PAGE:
Cost of car insurance claims jumps by 25% amid rising inflation and crash rates

Half of all injury claims settled last year were resolved under personal injury guidelines adopted in April 2021

Irish motor insurance claims costs rose by almost 25 per cent last year to €751 million amid a spike in damage costs as crash rates and inflation rose following the pandemic, according to new figures from the Central Bank of Ireland.

This contributed to a decline in profits across the motor insurers at a time when premiums also continued to fall.

Insurance companies previously highlighted that rising costs of spare parts and labour had contributed to damage costs last year.

The numbers of Irish injury and damage claims increased by 16 per cent and 20 per cent, respectively, following two years in which pandemic restrictions depressed crash rates, according to National Claims Information Database (NCID) figures used for the Central Bank report published on Wednesday.


Of the €548 million of total settled claims costs reported last year, 54 per cent related to injury claims and 46 per cent was down to damage costs.

Half of all injury claims settled last year were resolved under personal injury guidelines that were adopted in April 2021 – up from 16 per cent for the previous year.

The average cost of injury cases managed directly by insurers last year was 47 per cent below those settled against a previous set of guidelines contained in the so-called book of quantum. The average cost of cases settled through the Personal Injuries Assessment Board (PIAB) was 32 per cent lower.

However, only a small number of litigated claims were settled under the guidelines – as most cases settled through this channel were filed before the recent guidelines came into effect.

“It is still not possible to determine the impact of the guidelines on claims settling through litigation due to the small number of claims settling through this channel. This is important to note as 77 per cent of all injury costs were associated with litigated claims,” said Robert Kelly, director of economics and statistics at the Central Bank.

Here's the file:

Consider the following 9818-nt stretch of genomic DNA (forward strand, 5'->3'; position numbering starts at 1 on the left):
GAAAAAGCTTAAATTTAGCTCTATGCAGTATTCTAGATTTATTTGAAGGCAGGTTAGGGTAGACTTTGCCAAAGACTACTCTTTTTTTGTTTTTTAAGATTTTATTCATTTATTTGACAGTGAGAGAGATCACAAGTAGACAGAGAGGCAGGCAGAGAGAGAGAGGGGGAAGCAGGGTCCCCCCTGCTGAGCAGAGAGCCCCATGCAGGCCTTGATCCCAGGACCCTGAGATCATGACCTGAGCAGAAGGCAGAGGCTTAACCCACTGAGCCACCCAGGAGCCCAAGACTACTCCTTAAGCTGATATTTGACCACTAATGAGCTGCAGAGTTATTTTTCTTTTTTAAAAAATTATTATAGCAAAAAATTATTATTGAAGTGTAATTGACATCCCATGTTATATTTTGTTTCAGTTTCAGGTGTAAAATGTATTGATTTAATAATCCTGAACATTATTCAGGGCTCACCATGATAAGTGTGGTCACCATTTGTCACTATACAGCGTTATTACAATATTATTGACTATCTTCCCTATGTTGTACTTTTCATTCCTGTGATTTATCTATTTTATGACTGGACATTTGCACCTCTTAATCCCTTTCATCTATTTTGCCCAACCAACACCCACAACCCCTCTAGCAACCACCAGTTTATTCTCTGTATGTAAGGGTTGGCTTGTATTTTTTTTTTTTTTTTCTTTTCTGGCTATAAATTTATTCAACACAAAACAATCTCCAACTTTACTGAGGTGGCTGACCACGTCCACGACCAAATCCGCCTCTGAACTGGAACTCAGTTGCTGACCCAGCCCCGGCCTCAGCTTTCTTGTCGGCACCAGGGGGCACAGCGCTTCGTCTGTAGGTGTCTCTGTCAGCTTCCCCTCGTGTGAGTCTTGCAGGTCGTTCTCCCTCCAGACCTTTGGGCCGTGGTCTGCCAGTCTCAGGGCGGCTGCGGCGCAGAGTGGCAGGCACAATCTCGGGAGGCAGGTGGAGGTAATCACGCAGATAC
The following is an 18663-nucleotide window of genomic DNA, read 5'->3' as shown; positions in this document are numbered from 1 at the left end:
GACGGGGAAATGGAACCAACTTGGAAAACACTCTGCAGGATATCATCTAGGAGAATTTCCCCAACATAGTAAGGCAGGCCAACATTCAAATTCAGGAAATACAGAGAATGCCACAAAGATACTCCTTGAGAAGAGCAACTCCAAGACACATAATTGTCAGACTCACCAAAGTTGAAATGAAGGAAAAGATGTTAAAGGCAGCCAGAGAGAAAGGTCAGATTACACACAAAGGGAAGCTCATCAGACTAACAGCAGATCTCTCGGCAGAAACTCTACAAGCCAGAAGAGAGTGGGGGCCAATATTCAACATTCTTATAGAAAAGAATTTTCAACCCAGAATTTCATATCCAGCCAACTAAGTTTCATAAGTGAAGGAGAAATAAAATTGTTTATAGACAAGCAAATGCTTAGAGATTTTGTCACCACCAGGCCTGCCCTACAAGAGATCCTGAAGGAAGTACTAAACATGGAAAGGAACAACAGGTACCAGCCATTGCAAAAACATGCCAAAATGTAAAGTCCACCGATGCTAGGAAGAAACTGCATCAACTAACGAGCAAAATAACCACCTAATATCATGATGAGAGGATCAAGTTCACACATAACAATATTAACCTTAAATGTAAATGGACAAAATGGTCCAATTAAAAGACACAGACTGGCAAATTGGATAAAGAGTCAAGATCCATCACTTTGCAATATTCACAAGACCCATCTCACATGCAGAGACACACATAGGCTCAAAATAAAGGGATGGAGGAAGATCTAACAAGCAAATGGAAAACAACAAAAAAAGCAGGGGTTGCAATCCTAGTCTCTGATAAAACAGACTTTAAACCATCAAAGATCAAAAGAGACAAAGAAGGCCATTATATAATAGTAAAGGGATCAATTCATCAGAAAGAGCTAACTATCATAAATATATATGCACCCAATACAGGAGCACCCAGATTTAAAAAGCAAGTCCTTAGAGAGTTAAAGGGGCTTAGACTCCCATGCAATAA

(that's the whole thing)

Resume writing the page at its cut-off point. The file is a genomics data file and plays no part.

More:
The average premium earned per policy fell by 7 per cent last year to €568, bringing the total decline from a peak in late 2017 to 22 per cent.

Still, FBD, the only indigenous insurer in the Irish market, said in August that its motor premiums increased by 1.7 per cent in the first half of the year, “reflecting the increasing cost of motor damage claims, driven by increases in labour, parts and paint costs, with newer, more technologically advanced vehicles costing more to repair”.

Profit recorded by the motor sector declined to €159 million last year – or 12 per cent of total income – from €176 million in 2021.

Last year saw 48 per cent of settled injury claims being resolved directly between insurers and injured parties, with 15 per cent being dealt with through PIAB and 37 per cent through litigation – which is by far the most-costly avenue.

The previous four Central Bank reports on NCID motor figures showed how most claimants opting for litigation gained little financially and lost time compared to the PIAB channel.

However, the gap widened last year – reflecting the fact that most cases settled through the litigation channel were in the system before the injury award guidelines were introduced.

The average award for litigated cases where claims were for less than €100,000 – 94 per cent of claimants – was €22,856 last year, with legal expenses adding €17,872 to the average total cost.

The average for a PIAB settlement was €15,500, with average related legal costs amounting to €755.

The average for cases settled directly with insurers was €9,754, with additional legal costs averaging €2,130. The average litigated case took 4.8 years to settle, compared to averages of 2.7 years and 1.8 for those resolved through PIAB and directly, respectively.

Minister of State with responsibility for financial services Jennifer Carroll MacNeill said that she will raise the issue of litigation costs with insurers and the Law Society of Ireland.

Joe Brennan

Joe Brennan

Joe Brennan is Markets Correspondent of The Irish Times